The Illusionist

Discussions of new films, books, television shows, and media indirectly related to magic and magicians. For example, there may be a book on mnemonics or theatrical technique we should know or at least know about.

Postby Oli Foster » 02/15/11 09:29 AM

I've just watched Sylvain Chomet's animated film, The Illusionist, not to be confused with the recent Neil Burger film of the same name.

Chomet has animated an unproduced Jacques Tati script, with a central character based on Tati's performances as Monsieur Hulot. I'm not a Tati conoisseur so I can't comment on whether this was a successful adaptation but, as a film in itself, I thought it was rather good.

The 'Tatiesque' protagonist is an old French Musichall magician travelling around Europe with a modest cabaret act in 1959. As the work dries up in the new rock and roll era, he's forced to take his act to evermore obscure venues and look for other work.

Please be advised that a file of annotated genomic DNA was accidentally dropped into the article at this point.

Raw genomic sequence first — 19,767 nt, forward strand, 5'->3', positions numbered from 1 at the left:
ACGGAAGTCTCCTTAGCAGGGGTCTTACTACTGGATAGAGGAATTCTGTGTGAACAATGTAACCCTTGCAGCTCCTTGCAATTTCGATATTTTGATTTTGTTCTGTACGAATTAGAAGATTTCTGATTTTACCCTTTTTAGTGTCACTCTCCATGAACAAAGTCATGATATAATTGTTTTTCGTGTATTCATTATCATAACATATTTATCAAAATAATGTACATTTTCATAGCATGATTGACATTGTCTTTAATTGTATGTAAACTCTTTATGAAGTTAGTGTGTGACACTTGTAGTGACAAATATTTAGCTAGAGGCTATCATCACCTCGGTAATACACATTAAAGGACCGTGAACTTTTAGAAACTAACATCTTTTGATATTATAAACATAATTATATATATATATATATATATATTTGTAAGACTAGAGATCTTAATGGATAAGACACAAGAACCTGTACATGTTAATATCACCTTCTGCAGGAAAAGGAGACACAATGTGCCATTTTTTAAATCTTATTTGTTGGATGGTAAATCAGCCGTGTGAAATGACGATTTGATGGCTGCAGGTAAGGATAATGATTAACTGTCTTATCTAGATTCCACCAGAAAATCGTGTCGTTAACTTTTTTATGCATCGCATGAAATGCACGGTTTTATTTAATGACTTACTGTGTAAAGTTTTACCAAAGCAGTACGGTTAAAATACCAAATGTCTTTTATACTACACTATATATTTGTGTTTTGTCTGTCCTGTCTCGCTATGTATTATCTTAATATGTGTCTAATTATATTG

In a remote Scottish pub, he meets a young maid called Alice, who believes he's a real magician. Her admiration is cemented when he buys her a pair of shoes and they end up as unlikely travelling companions to an unsuccessful engagement at an Edinburgh Music Hall. There, they share a hotel with other showbusiness eccentrics, including an alcoholic ventriloquist and a suicidal clown (perhaps earning the film a 'PG' rating).

Preoccupied with surviving in an emergently modern world, the two become increasingly estranged until, ultimately, Alice has outgrown the magician and the seeimngly naieve era he represents. It's this father-daughter type relationship that glues the film together and the inevitable 'coming of age' appears to be a general metaphor; spilling over into the death of the music-hall, the magician, and ultimately innocence.

Weighty themes for a seemingly innocent animation and, I feel, very well done, particularly considering the lack of dialogue. The character animation is lovingly rendered with an individual animator assigned to each character. This really shows, as the unspoken dialogue engages a deeper involvement with both the characters and their beautifully-realised settings.

I couldn't help feeling faintly depressed throughout, but this is probably because I'm more 'musichall' than 'rock n' roll'. You'll certainly recognise the world the magician inhabits and, like all good art, your own circumstances will infer a positive or negative response. You'll like this, not alot, but you'll like it...

Oli
Oli Foster
 
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